New mega projects are nearing completion and scheduled to come onstream in the GCC will pose the threat of fresh competition for established overseas companies and impact petrochemical majors. After collapsed demand witnessed during the economic crisis of 2008-09, the petrochemical industry has started to see a revival in demand. A positive outlook for the petrochemicals industry is forecast as prices start to rise, and improved demand from China is helping to buoy commodity market sentiment.
MEED reports this week that Petro-Rabigh, a joint venture of Saudi Aramco and Japan’s Sumitomo Chemical Company, has approached construction contractors over a US$5 bln-plus expansion of its existing Rabigh petrochemicals complex. Abu Dhabi National Chemicals Company (Chemaweyaat) and another Aramco joint venture with Dow Chemicals, are also moving towards building two of the world’s biggest US$10 bln plus petrochemicals complexes in their home territories.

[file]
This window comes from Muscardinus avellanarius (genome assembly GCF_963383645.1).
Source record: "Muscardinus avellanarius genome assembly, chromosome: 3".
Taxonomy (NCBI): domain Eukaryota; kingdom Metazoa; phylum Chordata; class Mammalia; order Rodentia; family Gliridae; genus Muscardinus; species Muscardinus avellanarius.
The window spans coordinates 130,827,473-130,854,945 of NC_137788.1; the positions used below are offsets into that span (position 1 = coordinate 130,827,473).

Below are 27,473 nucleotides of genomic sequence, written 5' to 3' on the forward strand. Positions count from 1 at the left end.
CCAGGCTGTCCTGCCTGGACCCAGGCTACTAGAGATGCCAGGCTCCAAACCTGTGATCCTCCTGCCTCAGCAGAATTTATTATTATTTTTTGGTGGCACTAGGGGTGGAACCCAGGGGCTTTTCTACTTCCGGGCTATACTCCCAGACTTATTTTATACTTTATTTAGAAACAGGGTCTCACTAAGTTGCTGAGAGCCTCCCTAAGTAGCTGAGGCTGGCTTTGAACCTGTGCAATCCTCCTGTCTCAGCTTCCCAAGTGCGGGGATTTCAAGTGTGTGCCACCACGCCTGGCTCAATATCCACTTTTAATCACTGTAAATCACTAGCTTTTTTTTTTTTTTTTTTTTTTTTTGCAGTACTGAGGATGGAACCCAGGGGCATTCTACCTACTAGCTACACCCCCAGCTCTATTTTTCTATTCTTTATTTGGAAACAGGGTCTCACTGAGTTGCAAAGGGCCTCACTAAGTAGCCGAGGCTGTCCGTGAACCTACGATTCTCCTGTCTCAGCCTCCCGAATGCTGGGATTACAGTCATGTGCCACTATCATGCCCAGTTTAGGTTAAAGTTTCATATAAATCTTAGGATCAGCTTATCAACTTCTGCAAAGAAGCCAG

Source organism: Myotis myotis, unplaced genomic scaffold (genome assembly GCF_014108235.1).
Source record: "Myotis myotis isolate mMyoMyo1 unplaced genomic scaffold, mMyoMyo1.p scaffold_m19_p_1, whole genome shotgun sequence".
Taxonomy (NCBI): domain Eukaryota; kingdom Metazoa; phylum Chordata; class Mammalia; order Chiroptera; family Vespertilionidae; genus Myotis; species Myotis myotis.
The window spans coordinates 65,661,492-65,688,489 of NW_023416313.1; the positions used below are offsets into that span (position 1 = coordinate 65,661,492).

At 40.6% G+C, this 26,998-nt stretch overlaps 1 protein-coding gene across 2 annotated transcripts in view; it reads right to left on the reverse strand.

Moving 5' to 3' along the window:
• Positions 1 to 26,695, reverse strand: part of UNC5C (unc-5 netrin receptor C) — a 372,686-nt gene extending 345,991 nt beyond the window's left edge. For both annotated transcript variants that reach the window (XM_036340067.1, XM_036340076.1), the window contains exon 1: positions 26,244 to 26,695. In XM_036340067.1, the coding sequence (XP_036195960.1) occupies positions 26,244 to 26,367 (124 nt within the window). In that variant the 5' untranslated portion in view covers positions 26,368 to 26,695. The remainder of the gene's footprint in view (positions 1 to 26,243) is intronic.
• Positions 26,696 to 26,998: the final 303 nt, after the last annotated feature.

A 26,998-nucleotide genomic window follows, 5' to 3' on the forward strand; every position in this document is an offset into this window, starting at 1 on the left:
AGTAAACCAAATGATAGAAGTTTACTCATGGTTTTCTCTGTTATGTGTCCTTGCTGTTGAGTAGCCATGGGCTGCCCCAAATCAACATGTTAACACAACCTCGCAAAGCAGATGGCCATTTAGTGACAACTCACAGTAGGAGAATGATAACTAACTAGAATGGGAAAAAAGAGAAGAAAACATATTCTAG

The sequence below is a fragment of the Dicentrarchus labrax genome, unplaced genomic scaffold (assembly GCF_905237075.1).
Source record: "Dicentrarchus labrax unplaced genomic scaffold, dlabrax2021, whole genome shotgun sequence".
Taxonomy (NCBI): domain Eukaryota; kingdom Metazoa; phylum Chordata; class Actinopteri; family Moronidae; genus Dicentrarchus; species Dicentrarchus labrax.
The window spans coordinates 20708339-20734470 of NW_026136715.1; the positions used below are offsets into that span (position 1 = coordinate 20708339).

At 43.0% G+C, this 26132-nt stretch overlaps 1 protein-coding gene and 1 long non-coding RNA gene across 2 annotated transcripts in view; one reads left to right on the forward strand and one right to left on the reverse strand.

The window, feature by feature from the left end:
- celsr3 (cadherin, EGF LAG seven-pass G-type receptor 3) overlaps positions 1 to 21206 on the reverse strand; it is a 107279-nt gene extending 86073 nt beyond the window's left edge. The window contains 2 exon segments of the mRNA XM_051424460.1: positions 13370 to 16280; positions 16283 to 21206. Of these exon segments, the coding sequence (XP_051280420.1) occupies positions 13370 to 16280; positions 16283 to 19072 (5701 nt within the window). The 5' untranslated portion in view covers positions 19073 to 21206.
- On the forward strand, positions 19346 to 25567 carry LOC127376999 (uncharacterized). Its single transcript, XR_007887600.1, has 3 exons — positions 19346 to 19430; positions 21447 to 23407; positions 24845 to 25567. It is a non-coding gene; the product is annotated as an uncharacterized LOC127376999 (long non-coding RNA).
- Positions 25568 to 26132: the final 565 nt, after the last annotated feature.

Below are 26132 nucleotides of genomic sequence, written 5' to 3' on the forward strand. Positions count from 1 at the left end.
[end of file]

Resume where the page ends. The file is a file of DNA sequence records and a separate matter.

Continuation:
Millions of tons of new petrochemicals capacity will come online during the next five years at a time when global economic growth is likely to remain slow over the next two. These new capacities in the Gulf region, with access to cheap and abundant feedstock will force more established, but expensively-run plants abroad out of business.